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The IAA: Maybe No One Should Be Allowed to Drink on Ryanair Anymore

The IAA: Maybe No One Should Be Allowed to Drink on Ryanair Anymore
Taylor Rains

Due to the growing concern of unruly, belligerent passengers on aircraft; liquor, wine, and beer may soon be leaving airline menus.

In response to a new campaign focused on raising awareness on the connection between alcohol and “air rage”, the Irish Aviation Authority (IAA) has begun talk on banning the sale of alcohol on all aircraft. The campaign, which the IAA joined this year, is called “Not On My Flight” and was started as a joint venture between Ryanair, Aer Lingus, and the Commission for Aviation Regulation. The movement came after the number of air rage incidents increased by a third across European carriers from 2017-2018. Ryanair officially leads the pack in both incidents of violence and alcohol consumption.

Air rage is a major concern for airlines and can pose a safety risk to the flight, other passengers, and the cabin crew if drunk passengers become uncontrollable or physically aggressive. The IAA stated that at least once a month, an aircraft will have an emergency landing due to an unruly passenger. Furthermore, they explained that data collected by the European Union Aviation Safety Agency revealed that every three hours in EU airspace, an aircraft experiences disruptive conduct from a passenger. One notable instance of rowdy behavior occurred on a flight from Dublin to Malta in which over 100 passengers became drunk and began blasting music, dancing up and down the aisles, and disrespecting the cabin crew with foul language and shouting.

Paul Brandon, IAA’s head of corporate affairs, explained that the idea “is absolutely on the table, but our preference is to focus on the awareness of the risk if they disrupt a flight.” For now, he hopes the campaign will educate passengers on the effects of alcohol at high altitudes and the consequences should they act out, become disruptive, or fail to cooperate with the flight attendants during their flight. The ban has not been implemented yet, but as they monitor the concern and look towards the future, the agency will evaluate “the need for further action” as appropriate.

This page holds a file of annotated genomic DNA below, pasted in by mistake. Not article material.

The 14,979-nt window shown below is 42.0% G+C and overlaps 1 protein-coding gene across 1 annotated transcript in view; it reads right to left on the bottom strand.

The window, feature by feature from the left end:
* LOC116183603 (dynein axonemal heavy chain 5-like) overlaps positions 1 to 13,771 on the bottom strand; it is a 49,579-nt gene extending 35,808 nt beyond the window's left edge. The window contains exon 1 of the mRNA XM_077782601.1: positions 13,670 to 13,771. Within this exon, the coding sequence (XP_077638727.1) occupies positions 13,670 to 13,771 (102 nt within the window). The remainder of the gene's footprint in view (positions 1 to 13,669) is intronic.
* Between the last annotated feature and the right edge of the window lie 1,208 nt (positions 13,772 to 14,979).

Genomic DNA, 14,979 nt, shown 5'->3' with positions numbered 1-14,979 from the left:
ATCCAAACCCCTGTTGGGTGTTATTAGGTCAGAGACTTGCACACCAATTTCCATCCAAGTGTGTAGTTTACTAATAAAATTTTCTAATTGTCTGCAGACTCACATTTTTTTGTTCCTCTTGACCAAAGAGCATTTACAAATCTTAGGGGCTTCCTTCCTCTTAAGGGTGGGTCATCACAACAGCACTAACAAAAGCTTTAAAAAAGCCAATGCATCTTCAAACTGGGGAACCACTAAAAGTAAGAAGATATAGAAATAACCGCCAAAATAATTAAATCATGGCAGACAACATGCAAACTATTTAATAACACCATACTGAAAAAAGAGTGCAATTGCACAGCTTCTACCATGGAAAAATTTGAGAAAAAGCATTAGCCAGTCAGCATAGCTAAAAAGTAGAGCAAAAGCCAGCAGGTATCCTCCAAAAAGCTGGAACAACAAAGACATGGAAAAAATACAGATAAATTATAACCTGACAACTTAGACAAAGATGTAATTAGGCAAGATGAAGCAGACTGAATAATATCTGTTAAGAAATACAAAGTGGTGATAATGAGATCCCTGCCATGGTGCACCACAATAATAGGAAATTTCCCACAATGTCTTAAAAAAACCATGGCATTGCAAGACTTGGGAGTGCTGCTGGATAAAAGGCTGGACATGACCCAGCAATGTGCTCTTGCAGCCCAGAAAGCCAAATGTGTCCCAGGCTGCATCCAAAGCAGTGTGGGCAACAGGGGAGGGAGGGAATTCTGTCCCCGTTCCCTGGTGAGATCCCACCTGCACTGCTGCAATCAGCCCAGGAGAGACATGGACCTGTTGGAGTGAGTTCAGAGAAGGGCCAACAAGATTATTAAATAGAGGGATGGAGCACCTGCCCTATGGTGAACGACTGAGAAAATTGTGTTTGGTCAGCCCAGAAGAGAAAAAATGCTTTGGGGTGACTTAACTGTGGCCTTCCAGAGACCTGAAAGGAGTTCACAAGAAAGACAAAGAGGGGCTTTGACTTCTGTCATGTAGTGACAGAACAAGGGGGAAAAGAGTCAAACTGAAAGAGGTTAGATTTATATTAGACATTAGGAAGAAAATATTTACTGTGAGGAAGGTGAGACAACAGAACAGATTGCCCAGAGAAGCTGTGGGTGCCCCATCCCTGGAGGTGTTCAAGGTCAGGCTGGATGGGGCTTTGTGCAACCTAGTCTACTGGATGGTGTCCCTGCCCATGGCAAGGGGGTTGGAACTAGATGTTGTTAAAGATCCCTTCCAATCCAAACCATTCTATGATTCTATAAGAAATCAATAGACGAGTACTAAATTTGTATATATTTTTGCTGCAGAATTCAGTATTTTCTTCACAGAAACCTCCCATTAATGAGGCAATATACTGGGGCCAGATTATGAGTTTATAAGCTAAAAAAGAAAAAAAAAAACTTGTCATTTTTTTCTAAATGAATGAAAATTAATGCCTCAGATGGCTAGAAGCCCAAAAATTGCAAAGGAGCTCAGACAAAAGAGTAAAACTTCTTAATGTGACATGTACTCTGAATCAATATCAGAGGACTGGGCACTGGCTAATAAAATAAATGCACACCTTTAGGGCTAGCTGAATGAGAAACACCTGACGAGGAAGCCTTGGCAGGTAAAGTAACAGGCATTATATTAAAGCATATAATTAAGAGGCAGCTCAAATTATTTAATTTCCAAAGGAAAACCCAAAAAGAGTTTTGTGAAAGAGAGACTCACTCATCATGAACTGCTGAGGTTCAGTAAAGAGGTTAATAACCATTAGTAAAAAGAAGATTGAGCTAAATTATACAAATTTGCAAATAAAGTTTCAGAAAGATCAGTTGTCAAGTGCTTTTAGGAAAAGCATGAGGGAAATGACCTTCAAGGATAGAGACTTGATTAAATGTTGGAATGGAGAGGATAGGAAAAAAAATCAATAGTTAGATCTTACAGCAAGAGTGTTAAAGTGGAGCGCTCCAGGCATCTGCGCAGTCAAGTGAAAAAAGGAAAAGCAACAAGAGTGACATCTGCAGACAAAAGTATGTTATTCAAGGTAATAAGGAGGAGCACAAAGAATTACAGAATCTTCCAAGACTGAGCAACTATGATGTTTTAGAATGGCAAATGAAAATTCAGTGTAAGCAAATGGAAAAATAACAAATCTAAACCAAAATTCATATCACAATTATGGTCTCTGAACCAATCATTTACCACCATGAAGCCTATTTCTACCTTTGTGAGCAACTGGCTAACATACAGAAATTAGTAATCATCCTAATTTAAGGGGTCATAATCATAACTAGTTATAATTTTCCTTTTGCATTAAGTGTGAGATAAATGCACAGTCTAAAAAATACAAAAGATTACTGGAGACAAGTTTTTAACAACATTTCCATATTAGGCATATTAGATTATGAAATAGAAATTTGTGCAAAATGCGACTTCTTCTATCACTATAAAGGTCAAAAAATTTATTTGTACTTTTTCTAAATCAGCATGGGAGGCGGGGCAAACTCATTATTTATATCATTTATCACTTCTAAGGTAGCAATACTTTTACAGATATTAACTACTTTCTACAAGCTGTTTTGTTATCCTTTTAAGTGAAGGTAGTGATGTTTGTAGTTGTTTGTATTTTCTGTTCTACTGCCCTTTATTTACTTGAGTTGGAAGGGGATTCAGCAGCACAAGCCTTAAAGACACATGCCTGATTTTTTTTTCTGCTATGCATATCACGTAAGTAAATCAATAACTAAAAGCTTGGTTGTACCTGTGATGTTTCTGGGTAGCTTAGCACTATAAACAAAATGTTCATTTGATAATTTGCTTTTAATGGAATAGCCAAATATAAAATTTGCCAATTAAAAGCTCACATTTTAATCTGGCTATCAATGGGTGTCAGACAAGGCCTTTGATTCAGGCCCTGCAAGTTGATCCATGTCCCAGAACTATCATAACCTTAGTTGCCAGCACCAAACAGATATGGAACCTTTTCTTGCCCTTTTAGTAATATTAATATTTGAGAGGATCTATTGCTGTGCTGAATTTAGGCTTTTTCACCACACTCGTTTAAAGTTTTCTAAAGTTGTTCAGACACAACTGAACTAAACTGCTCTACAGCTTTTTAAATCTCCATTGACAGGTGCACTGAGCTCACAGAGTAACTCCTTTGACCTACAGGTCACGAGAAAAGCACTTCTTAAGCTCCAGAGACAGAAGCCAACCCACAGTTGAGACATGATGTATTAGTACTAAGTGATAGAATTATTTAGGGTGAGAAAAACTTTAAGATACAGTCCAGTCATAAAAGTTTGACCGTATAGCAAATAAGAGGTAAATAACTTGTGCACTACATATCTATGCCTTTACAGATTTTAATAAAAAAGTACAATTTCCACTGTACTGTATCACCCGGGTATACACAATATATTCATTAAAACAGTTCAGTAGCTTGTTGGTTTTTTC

View Comments (11)


  1. The_Bouncer

    October 3, 2019 at 2:48 am

    Saw this one coming. As usual, a few idiots ruin it for everyone.

  2. mvoight

    October 3, 2019 at 11:13 am

    Rather than punish everyone by banning alcohol, how about severe punishments for those who cause problems.
    Word will get out quickly and maybe that will stop much of the behavior.

  3. steviebaby

    October 3, 2019 at 12:26 pm

    If you sell an air ticket for 50 euros, what quallity of passenger do you think you would generally attract?

  4. rickg523

    October 3, 2019 at 1:00 pm

    Poor Brits are infamous worldwide for being ridiculously loud and often explosively violent drunks

  5. darthlemsip

    October 4, 2019 at 4:06 am

    Please don’t confuse the Irish with the British

  6. alexmyboy

    October 4, 2019 at 5:41 am

    but I thought Americans were awful?

  7. glob99

    October 4, 2019 at 7:29 am

    The ULCCs make too much money off of alcohol sales to ban it.

  8. sar7cee

    October 4, 2019 at 9:42 am

    The problem is that often the offenders have been drinking excessively before boarding and carry on a duty-free bottle to continue. In the UK it seems most trouble is on flights originating in Glasgow, Liverpool and Manchester.

  9. strickerj

    October 4, 2019 at 9:45 am

    No booze on an Irish airline? That’s like no smoking in Paris. ;)

  10. Frizzy

    October 4, 2019 at 9:27 pm

    With all the standardised safety information being (quite rightly) broadcast to passengers before each and every flight, what is stopping those airlines afflicted with monthly emergency landings from: a) providing an additional warning about disruptive behaviour; b) applying a limit on free and paid drinks served; and c) implementing a detention system that is compatible with the cabin constraints, so that emergency landings can be avoided.

  11. Frizzy

    October 4, 2019 at 9:30 pm

    Many passengers who cause disruption of flights are afterwards released without charges. This is not lost on future travellers. In the same way that there are international rules covering smoking and tampering with smoke detectors, rules around disruptive behaviour specific to the in flight environment need to be passed AND enforced.

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